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First Muslim immigrants join Dutch cabinet as junior ministers

Controversy over dual citizenship

Tags: Excerpts from the Windmill

AMSTERDAM - As a city councilman, Ahmed Aboutaleb, the son of a Moroccan clergyman, helped immigrants find jobs, put their toddlers in school to learn Dutch and doled out stern advice: integrate or leave.

Last month, Aboutaleb was sworn in as a junior minister in the Dutch Cabinet. Joining him is Nebahat Albayrak, a Turkish-born member of parliament. They are the first Muslims to reach the inner core of political power in the Netherlands, and are among only a few immigrants to rise to even second-rung Cabinet positions in Western Europe.

Albayrak and Aboutaleb are among immigrants who call themselves the ”New Dutch”. They have worked their way up the ladder of politics at a time when open doubt is expressed whether the Netherlands can comfortably absorb its Muslim minority.

At the same time, their rarity highlights how hard it is to break into what some immigrants see as an exclusive network of the native elite. About one million of the 16 million Dutch have a Muslim background, and are struggling to enter the country’s professional ranks.

Aboutaleb, the new deputy minister for social affairs, and Albayrak, the deputy minister of justice, are among the most visible successes in a nation troubled by failures in its vaunted system of multiculturalism - which came under scrutiny after Dutch filmmaker Theo Van Gogh was murdered by a Muslim in 2004. But others have risen to less high-profile positions in local politics and to middle management jobs in business.


According to Sadik Harchaoui, a Moroccan who heads the national Institute of Multicultural Development, this is the new Europe, and the Netherlands is setting the example. He feels that in 15 to 20 years it will be a normal thing for Muslims.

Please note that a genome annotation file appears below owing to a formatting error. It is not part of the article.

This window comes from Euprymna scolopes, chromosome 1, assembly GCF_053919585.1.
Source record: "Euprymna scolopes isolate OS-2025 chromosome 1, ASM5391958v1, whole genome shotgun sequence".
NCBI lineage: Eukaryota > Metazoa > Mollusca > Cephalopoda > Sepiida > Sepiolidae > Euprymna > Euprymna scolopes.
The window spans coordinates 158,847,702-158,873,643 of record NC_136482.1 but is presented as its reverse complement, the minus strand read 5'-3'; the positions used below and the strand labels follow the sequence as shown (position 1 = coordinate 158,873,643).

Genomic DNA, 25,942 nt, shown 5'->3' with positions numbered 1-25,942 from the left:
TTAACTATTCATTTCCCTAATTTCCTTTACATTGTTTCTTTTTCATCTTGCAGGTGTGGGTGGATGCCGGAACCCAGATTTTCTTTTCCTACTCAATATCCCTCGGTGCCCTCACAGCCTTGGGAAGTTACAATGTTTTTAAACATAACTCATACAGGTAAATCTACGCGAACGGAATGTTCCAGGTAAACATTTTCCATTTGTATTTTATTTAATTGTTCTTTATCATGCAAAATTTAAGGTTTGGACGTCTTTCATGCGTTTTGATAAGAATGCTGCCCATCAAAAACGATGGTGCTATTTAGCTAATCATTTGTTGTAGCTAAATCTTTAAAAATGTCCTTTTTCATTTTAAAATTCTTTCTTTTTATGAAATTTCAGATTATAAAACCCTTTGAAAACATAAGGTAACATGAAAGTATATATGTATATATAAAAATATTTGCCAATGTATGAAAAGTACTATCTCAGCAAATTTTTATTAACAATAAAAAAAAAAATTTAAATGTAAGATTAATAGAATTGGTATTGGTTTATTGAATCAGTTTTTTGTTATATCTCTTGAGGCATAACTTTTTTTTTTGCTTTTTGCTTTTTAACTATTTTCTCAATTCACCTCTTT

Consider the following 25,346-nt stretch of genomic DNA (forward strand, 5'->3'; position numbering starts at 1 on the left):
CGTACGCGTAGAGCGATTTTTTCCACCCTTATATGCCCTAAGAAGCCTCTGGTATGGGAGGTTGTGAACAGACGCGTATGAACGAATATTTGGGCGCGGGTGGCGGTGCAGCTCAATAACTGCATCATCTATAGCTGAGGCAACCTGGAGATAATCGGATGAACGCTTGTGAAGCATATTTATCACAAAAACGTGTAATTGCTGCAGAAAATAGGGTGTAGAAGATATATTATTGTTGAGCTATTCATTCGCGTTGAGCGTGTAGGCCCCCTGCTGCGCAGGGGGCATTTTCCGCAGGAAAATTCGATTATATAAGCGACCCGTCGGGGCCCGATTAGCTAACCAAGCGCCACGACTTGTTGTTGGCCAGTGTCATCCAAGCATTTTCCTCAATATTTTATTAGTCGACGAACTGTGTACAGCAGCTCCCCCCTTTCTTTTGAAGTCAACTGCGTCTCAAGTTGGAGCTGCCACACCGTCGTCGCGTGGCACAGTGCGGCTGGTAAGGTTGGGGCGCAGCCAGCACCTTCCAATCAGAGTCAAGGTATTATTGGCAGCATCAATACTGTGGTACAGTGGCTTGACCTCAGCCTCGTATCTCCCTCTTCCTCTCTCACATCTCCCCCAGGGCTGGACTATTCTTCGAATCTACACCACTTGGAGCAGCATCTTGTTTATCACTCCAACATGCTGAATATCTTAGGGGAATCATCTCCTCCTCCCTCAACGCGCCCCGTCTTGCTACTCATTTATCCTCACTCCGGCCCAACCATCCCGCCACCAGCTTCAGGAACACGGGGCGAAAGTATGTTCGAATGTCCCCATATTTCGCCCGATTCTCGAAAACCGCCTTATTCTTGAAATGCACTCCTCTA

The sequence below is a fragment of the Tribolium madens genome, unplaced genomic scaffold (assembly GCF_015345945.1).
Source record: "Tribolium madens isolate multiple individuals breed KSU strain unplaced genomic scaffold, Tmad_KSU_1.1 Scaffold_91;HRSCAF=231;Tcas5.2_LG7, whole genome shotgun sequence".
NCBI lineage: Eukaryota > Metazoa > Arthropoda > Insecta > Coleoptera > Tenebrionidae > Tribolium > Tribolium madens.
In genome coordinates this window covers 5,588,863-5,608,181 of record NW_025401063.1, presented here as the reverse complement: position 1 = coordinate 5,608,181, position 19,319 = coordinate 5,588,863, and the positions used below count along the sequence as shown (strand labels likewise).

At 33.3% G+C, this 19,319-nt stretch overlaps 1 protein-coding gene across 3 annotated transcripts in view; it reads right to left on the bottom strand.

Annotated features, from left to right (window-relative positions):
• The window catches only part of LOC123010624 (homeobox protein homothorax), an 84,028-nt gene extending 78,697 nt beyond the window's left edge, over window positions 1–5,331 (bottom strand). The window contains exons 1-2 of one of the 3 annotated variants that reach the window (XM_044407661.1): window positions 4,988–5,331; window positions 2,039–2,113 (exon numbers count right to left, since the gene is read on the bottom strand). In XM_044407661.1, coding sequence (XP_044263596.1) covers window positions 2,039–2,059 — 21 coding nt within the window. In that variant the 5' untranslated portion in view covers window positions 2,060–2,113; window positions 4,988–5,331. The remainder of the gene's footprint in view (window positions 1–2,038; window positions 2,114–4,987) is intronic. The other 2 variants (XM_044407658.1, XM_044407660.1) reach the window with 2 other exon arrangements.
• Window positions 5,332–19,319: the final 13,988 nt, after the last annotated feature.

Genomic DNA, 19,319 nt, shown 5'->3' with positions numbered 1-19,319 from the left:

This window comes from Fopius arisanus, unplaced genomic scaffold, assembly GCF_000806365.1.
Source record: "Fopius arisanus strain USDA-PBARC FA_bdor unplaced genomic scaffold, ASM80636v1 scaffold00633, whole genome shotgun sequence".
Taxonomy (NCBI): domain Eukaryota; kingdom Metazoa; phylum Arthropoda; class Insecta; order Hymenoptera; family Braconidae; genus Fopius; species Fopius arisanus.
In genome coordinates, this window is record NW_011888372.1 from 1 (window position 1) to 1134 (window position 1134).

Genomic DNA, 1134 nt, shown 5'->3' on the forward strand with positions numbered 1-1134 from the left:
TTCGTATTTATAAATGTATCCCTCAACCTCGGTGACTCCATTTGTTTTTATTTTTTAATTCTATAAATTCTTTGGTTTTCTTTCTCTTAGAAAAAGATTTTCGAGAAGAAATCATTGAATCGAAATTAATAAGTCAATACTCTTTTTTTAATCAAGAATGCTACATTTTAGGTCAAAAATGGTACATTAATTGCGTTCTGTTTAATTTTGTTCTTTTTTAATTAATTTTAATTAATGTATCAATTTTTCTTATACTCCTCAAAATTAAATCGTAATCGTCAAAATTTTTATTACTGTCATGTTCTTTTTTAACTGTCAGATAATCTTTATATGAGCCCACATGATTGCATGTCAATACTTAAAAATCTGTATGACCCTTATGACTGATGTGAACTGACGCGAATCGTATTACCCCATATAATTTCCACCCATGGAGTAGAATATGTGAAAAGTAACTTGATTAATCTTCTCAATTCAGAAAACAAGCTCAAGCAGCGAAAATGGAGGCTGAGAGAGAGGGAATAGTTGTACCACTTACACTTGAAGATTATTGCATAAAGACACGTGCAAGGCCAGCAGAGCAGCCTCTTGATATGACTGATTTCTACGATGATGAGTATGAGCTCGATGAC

While statistics are not ready available, Muslim integration does appear to be happening in many areas of the Netherlands. In Dutch municipal elections last year, the number of city council members with a background in Turkey and Morocco, the Muslim countries with the largest immigrant communities in the Netherlands, jumped by 62 percent, to 223. The number of immigrants from those countries in the 150-seat national parliament now is seven, a gain of two.

Aboutaleb and Albayrak belong to the Labour (PvdA), which draws a disproportionately large immigrant vote in national and local elections.

Albayrak, 38, came from Turkey with her six siblings when she was 18 months old. Her parents moved to the Netherlands to work and intended to return to Turkey after their children were educated. They never did. She joined the party while a university student, earned a degree in international law and was elected to parliament in 1998. In last November’s elections, she was second on her party’s list of candidates.

Aboutaleb, 45, settled in the Netherlands thirty years ago when his mother and family joined the father, who had come to the Netherlands several years earlier. He studied telecommunications and worked as a news broadcaster, but always had political ambitions.

Their rise to a seat at the cabinet table prompted a non-confidence motion from strident anti-immigration advocate Geert Wilders who bolted from the Conservative Liberal VVD a few years ago to form his own freedom party. The nine-seat Wilders-led faction in the Second Chamber earned plenty of political flack for the motion and no support.